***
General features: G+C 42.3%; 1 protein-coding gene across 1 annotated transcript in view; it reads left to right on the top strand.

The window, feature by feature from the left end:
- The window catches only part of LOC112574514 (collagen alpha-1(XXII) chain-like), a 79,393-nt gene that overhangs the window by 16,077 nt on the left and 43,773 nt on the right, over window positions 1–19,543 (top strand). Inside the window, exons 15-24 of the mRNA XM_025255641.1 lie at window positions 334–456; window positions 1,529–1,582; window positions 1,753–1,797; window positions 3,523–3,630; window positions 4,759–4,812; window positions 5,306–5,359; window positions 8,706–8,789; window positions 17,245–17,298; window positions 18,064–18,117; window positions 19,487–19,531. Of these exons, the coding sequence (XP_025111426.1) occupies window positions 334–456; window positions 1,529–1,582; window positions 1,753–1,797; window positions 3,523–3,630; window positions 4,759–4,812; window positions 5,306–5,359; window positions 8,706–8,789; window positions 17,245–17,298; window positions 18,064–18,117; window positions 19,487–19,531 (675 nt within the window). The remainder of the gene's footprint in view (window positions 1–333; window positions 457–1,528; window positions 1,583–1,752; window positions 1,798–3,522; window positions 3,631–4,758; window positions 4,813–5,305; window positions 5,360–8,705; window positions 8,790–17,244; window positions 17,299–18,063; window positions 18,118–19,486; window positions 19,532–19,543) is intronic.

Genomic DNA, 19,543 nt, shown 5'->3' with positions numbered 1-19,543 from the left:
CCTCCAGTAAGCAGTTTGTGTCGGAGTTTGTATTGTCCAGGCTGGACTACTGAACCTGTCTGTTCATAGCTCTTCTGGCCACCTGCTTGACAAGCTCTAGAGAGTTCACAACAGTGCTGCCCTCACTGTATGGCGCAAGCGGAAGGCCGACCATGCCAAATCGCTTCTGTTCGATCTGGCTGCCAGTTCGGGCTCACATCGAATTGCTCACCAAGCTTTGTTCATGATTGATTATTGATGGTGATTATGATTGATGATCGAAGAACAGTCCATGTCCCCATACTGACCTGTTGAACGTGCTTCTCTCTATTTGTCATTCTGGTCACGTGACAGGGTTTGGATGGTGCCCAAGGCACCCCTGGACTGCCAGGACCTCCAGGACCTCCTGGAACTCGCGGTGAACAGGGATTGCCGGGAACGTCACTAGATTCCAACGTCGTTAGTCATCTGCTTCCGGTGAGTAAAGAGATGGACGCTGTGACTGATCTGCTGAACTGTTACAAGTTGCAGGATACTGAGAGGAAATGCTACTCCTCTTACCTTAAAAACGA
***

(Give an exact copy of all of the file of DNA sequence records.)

General features: G+C 42.3%; 1 protein-coding gene across 1 annotated transcript in view; it reads left to right on the top strand.

The window, feature by feature from the left end:
- The window catches only part of LOC112574514 (collagen alpha-1(XXII) chain-like), a 79,393-nt gene that overhangs the window by 16,077 nt on the left and 43,773 nt on the right, over window positions 1–19,543 (top strand). Inside the window, exons 15-24 of the mRNA XM_025255641.1 lie at window positions 334–456; window positions 1,529–1,582; window positions 1,753–1,797; window positions 3,523–3,630; window positions 4,759–4,812; window positions 5,306–5,359; window positions 8,706–8,789; window positions 17,245–17,298; window positions 18,064–18,117; window positions 19,487–19,531. Of these exons, the coding sequence (XP_025111426.1) occupies window positions 334–456; window positions 1,529–1,582; window positions 1,753–1,797; window positions 3,523–3,630; window positions 4,759–4,812; window positions 5,306–5,359; window positions 8,706–8,789; window positions 17,245–17,298; window positions 18,064–18,117; window positions 19,487–19,531 (675 nt within the window). The remainder of the gene's footprint in view (window positions 1–333; window positions 457–1,528; window positions 1,583–1,752; window positions 1,798–3,522; window positions 3,631–4,758; window positions 4,813–5,305; window positions 5,360–8,705; window positions 8,790–17,244; window positions 17,299–18,063; window positions 18,118–19,486; window positions 19,532–19,543) is intronic.

Genomic DNA, 19,543 nt, shown 5'->3' with positions numbered 1-19,543 from the left:
CCTCCAGTAAGCAGTTTGTGTCGGAGTTTGTATTGTCCAGGCTGGACTACTGAACCTGTCTGTTCATAGCTCTTCTGGCCACCTGCTTGACAAGCTCTAGAGAGTTCACAACAGTGCTGCCCTCACTGTATGGCGCAAGCGGAAGGCCGACCATGCCAAATCGCTTCTGTTCGATCTGGCTGCCAGTTCGGGCTCACATCGAATTGCTCACCAAGCTTTGTTCATGATTGATTATTGATGGTGATTATGATTGATGATCGAAGAACAGTCCATGTCCCCATACTGACCTGTTGAACGTGCTTCTCTCTATTTGTCATTCTGGTCACGTGACAGGGTTTGGATGGTGCCCAAGGCACCCCTGGACTGCCAGGACCTCCAGGACCTCCTGGAACTCGCGGTGAACAGGGATTGCCGGGAACGTCACTAGATTCCAACGTCGTTAGTCATCTGCTTCCGGTGAGTAAAGAGATGGACGCTGTGACTGATCTGCTGAACTGTTACAAGTTGCAGGATACTGAGAGGAAATGCTACTCCTCTTACCTTAAAAACGA